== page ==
Dr. Max Liboiron has been appointed associate vice-president (Indigenous research) pro tempore effective Sept. 1 until Aug. 31, 2019.
The appointment was accepted by the president and approved by the Board of Regents on Aug. 10.
Dr. Liboiron will work closely with Dr. Neil Bose, vice-president (research), and other senior leaders to achieve the strategic objectives of the research portfolio in building Memorial’s international reputation with a primary focus on research involving and relating to Indigenous communities.
Her appointment is in effect during Dr. Ray Gosine’s administrative leave as associate vice-president (research) during the 2018-19 academic year, while he continues as a visiting professor at the Munk School of Global Affairs at the University of Toronto and a visiting scholar at Massey College.
Dr. Mark Abrahams, who had been serving in the associate vice-president (research) pro tempore role, returned to his position as dean, Faculty of Science, on Sept. 1.
‘Consultation and engagement’
Dr. Bose says one of the main goals of the research portfolio in the coming years is to establish methods to ensure there is appropriate consultation and engagement with Indigenous communities and government leaders prior to and during the initial stages of research proposals on both community-identified and researcher-led initiatives.
“We also wish to connect with other Indigenous communities and academic or research institutions around the world to share ideas, network and provoke creative discussions on Indigenous matters and research opportunities and challenges,” said Dr. Bose.
“Dr. Liboiron will play a critical role in those activities and help identify areas for partnership and opportunities to enhance Memorial’s approach to working with Indigenous communities on research. I am looking forward to working with her in this new capacity. I also extend my thanks to Dr. Abrahams for his leadership in serving as both vice-president (research) pro tempore and associate vice-president (research) pro tempore in our office since January 2017.”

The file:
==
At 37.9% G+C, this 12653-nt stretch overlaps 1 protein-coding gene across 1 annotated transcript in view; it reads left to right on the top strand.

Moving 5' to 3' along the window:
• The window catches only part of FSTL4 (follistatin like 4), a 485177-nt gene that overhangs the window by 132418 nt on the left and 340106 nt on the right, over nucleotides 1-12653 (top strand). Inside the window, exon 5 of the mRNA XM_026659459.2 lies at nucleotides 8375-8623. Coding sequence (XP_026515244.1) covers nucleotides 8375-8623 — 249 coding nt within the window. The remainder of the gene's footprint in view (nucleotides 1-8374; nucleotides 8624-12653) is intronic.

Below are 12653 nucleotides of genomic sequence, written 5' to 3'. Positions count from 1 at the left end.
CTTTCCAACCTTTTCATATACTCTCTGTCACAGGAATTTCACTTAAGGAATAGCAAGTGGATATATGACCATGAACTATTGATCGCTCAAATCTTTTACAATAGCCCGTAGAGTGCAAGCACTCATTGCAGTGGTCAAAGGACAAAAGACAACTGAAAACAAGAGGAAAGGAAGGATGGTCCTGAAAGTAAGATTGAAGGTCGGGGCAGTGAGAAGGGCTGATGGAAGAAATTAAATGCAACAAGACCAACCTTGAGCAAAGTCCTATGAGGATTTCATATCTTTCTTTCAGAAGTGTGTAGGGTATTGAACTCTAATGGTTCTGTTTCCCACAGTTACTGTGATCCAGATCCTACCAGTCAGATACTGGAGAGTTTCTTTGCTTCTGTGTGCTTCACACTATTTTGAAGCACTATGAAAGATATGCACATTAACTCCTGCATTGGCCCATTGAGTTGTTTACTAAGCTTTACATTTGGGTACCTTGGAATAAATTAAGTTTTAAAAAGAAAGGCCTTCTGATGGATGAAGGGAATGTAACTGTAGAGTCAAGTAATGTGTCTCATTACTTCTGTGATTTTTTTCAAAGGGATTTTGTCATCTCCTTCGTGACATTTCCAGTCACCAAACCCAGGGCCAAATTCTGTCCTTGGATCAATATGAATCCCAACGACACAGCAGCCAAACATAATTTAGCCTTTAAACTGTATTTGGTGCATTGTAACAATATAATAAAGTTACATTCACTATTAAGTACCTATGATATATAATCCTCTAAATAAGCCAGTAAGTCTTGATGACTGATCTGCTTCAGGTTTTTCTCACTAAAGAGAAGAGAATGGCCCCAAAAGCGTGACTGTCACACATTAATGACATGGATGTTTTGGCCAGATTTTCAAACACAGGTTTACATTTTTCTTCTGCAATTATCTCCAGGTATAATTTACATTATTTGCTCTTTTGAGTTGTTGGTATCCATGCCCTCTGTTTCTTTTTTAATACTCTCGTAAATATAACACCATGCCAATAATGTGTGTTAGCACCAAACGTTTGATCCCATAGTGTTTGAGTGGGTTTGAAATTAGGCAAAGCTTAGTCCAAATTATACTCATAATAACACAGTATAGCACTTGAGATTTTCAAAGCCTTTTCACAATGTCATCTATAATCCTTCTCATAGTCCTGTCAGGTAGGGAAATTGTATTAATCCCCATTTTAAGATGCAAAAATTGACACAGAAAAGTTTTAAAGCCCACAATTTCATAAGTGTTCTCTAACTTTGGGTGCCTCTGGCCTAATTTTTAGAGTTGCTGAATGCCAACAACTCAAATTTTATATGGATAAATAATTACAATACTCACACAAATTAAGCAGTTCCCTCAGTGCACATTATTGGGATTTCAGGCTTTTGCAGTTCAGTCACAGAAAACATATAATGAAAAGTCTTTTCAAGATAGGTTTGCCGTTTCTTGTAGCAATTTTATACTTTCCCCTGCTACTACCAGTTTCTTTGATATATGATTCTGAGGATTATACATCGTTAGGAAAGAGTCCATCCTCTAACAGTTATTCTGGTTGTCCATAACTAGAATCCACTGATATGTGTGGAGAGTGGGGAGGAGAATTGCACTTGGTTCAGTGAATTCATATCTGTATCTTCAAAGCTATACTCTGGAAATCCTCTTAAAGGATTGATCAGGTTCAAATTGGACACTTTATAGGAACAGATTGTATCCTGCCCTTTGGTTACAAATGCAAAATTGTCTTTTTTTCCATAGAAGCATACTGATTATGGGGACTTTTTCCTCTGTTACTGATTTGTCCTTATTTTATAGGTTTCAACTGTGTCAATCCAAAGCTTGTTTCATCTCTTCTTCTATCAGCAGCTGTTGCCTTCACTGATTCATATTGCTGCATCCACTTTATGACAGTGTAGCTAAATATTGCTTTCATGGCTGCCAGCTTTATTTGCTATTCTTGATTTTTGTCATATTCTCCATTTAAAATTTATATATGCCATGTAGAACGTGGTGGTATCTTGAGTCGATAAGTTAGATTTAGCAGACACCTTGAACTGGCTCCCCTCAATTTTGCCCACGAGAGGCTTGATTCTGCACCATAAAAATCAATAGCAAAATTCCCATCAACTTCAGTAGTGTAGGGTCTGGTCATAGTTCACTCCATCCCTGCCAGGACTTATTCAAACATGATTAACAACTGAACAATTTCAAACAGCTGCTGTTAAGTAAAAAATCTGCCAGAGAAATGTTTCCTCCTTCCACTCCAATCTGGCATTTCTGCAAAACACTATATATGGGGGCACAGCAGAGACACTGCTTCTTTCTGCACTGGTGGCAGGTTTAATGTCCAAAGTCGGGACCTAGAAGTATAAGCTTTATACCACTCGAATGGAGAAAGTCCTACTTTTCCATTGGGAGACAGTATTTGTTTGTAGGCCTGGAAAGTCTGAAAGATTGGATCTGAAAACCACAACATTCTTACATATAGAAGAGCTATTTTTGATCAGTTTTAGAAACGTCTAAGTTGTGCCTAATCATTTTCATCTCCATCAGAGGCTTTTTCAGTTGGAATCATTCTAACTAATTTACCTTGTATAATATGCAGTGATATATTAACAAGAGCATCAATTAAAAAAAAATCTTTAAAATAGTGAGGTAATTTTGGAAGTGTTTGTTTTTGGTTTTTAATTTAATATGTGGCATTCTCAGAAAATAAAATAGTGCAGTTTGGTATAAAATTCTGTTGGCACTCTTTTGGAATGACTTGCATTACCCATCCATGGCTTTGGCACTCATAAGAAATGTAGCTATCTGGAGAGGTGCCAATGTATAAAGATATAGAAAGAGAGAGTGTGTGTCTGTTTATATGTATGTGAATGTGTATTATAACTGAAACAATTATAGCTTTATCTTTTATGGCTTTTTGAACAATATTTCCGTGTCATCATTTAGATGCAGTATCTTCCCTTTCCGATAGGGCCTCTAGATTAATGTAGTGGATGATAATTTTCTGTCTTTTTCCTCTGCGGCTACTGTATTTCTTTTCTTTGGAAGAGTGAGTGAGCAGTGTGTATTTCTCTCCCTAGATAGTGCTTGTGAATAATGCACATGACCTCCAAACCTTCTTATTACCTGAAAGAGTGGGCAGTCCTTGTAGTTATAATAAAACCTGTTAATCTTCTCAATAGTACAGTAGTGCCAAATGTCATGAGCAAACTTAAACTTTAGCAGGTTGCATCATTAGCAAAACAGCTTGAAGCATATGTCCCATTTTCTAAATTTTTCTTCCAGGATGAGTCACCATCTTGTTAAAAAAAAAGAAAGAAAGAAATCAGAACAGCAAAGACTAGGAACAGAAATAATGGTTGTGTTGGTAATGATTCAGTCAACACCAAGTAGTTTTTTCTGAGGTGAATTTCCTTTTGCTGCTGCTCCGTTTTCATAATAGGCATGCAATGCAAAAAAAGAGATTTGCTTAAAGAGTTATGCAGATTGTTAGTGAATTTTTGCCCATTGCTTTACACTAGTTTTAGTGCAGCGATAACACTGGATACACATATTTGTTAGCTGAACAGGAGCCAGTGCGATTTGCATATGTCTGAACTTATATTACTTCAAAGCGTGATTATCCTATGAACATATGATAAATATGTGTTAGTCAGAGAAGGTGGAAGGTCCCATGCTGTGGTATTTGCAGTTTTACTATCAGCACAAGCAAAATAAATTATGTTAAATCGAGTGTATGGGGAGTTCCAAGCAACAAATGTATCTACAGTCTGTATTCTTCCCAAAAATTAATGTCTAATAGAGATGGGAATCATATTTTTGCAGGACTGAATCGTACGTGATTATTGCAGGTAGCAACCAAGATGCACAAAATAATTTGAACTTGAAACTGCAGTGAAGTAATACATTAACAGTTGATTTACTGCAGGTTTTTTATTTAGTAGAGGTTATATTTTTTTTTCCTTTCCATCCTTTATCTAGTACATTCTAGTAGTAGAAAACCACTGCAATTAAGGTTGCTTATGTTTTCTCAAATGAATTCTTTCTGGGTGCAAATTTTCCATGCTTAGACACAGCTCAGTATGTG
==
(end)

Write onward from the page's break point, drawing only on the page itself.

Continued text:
A well-respected researcher, Dr. Liboiron is currently assistant professor in the Department of Geography, Faculty of Humanities and Social Sciences, with cross-appointments to the Department of Sociology and Marine Institute.
She is the director of the Civic Laboratory for Environmental Action Research, a feminist, anti-colonial, marine science laboratory. Dr. Liboiron’s research bridges the physical and social sciences in its investigation of how marine plastics and other pollutants are understood and acted upon.
Dr. Liboiron is managing editor of Discard Studies, an online forum for audiences interested in research on waste and pollution; is a member of the Endocrine Disruptors Action Group, which advances critical discussions about the regulation, science, and monitoring of endocrine disrupting chemicals; and is a member of Indigenous Science, Technology, and Society, an international research and teaching hub.
She is currently principal investigator, co-investigator and collaborator on a number of research projects focused on issues related to Indigenous and Northern communities and the environment. She holds grants from the Social Sciences and Humanities Research Council, the Marine Environmental Observation Prediction and Response Network, Irving Shipbuilding, the Northern Contaminants Program, Indigenous and Northern Affairs Canada and Indigenous Community-Based Climate Monitoring, National Geographic and Memorial. Her research is conducted in partnership with both settler groups and Indigenous nations, including the Nunatsiavut Government and the NunatuKavut Community Council.
Her research has appeared in a number of top-tier international journals and publications.
Dr. Liboiron holds a bachelor of fine arts from Mount Allison University; a graduate certificate and master of fine arts degree from State University of New York at Stony Brook; and a PhD from New York University. She has held post-doctoral positions at the Social Science Environmental Health Research Institute, Northeastern University, and with the Intel Science and Technology Center in Social Computing based out of the Intel Corporation in Irvine, Calif.